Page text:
Three years ago a group of seniors walked away from the Mercer Island softball team for various reasons. Many senior athletes choose not to play a sport during their final year of high school to concentrate on academics or to prepare for college. But these seniors, a majority of them starters on the team, left at a critical time. They unknowingly started a chain reaction that has put the Mercer Island High School softball program in the worst place imaginable.
Those seniors left the squad with a lame-duck coach, destined to lose during what would be his last season with the Islanders. Despite their dismal three-win record in 2004, the Islanders had been to the playoffs the season before with a 9-11 record, a place they have not seen since. Devoid of leadership on the field, the team began a steep decline. The program has never produced a league-title contender but it has been competitive at times. The team needed to have a chance to stay competitive with on-field leadership for the youngest players.
The program is trying to rebuild after three consecutive seasons of starting over. And these restarts are not just a matter of three new coaches. More than half of the players from the last three seasons have left the program after just one year. But how can you blame them? The team has won two games in three seasons while other teams, like girls tennis and girls water polo, dominate their respective sports during the spring. Girls golf and girls lacrosse are reaching the playoffs and contending for a state title nearly every season. Why play softball and lose, when you can win a state title?
But there is a sense of loyalty that tennis, water polo, lacrosse and even golf now have. Sure, all of those sports have been relatively stable at the head coaching position. But they also play for their school’s pride, along with their own. They have a collective fire to improve and not just win, which has been passed down from seniors on losing teams to sophomores and juniors that build a winning tradition through hard work.
The girls softball program may have hit bottom April 23 as it lost 11-0 in five innings to fellow perennial cellar-dweller Interlake.
“This was our worst game of the year, hands down,” said Mercer Island softball coach Jessica Steinle. “We played at a 10-year-old’s level. It makes me angry.”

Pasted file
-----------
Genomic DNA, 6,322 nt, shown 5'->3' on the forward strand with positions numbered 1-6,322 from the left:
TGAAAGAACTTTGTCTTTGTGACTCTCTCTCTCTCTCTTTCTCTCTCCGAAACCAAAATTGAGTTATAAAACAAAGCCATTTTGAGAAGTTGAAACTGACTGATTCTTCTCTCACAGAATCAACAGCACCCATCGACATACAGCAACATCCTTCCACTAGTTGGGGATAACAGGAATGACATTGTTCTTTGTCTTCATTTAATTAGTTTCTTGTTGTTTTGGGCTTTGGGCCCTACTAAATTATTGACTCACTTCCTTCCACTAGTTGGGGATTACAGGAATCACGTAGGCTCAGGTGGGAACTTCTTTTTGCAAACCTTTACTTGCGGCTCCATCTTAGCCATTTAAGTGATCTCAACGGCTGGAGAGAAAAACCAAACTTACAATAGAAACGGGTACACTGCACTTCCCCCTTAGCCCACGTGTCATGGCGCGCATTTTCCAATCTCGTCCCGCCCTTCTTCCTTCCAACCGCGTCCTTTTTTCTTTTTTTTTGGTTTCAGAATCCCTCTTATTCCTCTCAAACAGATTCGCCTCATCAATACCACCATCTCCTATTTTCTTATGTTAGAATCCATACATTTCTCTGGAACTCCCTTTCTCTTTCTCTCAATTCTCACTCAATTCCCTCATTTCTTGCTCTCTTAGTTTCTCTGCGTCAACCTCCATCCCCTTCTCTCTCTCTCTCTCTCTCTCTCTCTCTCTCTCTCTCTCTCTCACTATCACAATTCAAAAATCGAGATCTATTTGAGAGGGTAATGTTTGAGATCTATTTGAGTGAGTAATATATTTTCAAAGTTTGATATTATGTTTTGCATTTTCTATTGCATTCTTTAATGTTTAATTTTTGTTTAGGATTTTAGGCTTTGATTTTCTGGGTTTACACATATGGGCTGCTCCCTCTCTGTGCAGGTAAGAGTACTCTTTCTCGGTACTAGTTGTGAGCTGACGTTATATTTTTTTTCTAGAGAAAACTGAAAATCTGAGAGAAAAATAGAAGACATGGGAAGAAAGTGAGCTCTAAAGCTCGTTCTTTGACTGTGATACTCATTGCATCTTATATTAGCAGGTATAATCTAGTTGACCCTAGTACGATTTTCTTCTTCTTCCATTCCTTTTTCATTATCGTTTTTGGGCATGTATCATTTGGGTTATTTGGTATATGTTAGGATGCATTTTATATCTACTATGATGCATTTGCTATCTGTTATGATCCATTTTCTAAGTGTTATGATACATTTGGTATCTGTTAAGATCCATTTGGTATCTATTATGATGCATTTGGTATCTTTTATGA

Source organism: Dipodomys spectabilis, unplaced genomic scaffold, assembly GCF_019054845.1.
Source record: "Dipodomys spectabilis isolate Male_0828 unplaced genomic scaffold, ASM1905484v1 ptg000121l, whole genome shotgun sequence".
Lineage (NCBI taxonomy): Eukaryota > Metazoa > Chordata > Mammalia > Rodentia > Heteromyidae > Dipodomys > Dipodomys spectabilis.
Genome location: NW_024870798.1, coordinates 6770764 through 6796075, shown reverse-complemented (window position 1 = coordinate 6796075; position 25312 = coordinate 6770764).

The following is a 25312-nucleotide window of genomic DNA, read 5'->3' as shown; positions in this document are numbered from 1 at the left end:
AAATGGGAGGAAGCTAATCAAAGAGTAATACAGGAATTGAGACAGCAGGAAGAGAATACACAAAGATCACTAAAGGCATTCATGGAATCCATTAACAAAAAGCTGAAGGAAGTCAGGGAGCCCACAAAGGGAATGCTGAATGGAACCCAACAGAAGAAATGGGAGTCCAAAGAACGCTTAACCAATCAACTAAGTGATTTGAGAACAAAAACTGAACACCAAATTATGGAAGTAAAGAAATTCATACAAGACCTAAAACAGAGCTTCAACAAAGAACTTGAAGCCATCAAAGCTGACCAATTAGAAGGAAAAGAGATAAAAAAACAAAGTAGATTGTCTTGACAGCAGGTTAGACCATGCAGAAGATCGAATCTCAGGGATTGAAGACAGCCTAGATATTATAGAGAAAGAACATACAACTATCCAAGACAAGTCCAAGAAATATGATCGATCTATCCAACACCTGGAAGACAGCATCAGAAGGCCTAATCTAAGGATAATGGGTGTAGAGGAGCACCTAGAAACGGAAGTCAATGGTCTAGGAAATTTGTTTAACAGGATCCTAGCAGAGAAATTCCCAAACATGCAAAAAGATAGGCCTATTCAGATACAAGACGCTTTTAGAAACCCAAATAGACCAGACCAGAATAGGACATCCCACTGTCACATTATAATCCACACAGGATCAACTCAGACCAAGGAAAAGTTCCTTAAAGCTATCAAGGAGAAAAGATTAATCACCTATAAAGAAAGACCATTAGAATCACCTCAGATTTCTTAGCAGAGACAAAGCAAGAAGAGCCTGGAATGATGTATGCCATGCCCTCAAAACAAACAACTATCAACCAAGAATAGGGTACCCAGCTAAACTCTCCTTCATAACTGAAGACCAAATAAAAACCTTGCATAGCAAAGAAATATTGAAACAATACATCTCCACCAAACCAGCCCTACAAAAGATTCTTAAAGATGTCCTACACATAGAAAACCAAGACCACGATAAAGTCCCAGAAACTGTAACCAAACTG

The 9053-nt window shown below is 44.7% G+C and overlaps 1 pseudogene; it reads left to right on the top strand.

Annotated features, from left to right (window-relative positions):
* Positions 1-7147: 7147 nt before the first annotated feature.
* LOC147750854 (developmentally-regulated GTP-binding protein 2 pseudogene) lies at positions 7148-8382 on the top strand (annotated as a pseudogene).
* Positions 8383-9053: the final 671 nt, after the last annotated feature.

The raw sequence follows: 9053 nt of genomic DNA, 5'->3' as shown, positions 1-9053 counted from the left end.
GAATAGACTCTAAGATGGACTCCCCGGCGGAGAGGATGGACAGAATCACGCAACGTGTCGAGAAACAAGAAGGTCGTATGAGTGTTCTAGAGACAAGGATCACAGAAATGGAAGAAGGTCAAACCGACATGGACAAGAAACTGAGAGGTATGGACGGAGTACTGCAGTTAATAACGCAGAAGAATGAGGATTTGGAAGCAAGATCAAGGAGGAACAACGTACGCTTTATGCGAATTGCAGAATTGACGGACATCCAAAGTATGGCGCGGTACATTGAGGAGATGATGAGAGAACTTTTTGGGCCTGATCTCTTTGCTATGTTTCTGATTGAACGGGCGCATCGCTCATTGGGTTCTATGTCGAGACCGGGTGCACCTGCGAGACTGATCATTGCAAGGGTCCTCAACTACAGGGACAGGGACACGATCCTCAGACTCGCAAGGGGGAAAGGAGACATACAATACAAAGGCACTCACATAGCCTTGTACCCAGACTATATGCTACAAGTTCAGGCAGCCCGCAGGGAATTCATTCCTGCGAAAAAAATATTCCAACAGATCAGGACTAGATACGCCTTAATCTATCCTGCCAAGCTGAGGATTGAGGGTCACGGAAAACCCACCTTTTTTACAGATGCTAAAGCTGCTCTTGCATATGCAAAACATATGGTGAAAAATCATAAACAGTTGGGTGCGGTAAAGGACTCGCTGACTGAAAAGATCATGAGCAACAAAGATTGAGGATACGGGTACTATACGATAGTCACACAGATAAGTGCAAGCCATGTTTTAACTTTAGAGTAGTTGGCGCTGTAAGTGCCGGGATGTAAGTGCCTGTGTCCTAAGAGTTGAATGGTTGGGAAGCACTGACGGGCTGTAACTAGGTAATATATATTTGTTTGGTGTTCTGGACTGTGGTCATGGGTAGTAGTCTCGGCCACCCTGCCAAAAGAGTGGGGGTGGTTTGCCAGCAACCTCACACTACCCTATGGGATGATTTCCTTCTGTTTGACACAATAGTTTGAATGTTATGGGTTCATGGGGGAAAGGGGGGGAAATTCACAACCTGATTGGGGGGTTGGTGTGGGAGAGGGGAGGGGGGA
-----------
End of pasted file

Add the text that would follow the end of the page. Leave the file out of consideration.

This may be a tempting time for the girls to give up on another horrific season with just two games remaining. But there is hope.
Steinle brings stability at the head coaching position as she teaches on the Island. She is committed to the program and knows how to win. You can also find hope in the most unlikely of places.
There are a lot of parallels between softball, girls basketball and girls lacrosse. All three at one time or another has been at the bottom of the league — the first two give some hope to softball.
The girls basketball team is in the middle of its rebuild. The program has gone through some lean years but has found direction through a dedicated group of parents, student athletes and consistency in the coaching ranks. Georgia Gier, who will play at Colgate University next year, passed the torch this season. No one expected a state title or even a league title. But Gier was the glue that bound the sophomores and freshmen to their work ethic on the court. She not only dedicated herself to the sport, but to her legacy with Mercer Island basketball — even if that doesn’t include a banner in the gym while she was on the team.
“The kids are getting better,” said junior varsity softball coach Kelly John-Lewis. “But it is a long journey and it is the same as what girls basketball and [head coach] Jamie [Prescott] went through.”
John-Lewis should be thanked. He is the only person who has stayed with the softball program through the last three seasons. As a Mercer Island High School graduate, he has not only a passion for the team but the school. He is a coach that the younger girls can learn pride and dedication from.
Lacrosse was one of the worst teams in the state in 2001, but just like Gier in basketball, a group of girls dedicated themselves to the lacrosse program. The girls on that team stayed with it — carrying the torch win, lose or injured. The seniors passed down their experience to juniors and sophomores, and so on. Knowledge of how to lead through the good and the bad. They passed down the simplest of traditions — playing because it is fun, not just because it looks good on a college transcript. The breakout year for girls lacrosse culminated in a trip to the state finals, proving that great play is a matter of team work and chemistry, not just talent.
But playing for fun has not been easy this year for the softball players. Mercer Island head softball coach Jessica Steinle has the hardest coaching job on the Island. She wants to help the girls win and knows how to coach. She has been at the top of the high school level with her select teams. But starting from scratch against teams with players that have been competing for up to 10 years, is extremely difficult. Trying to hit an 80-mile-per-hour fastball when you barely know the rules of the game is near impossible.
The contests against Interlake are supposed to be the two games to circle on the calendar. The ones they can win. But in the midst of shame from the final score last week, I saw seniors who were playing because they love to play. These seniors have seen a lot and they can teach a tremendous amount during the final few games of the season. They can help bring that pride back to Mercer Island softball.
“Some girls on the JV have a passion for softball,” said Steinle. “I can’t wait to get those players to varsity. But then we will lose five seniors.”
Those seniors have a chance to start some fun traditions on and off the field to keep girls wanting to be apart of a fun team. Start something that will last and light the torch that was extinguished three years ago.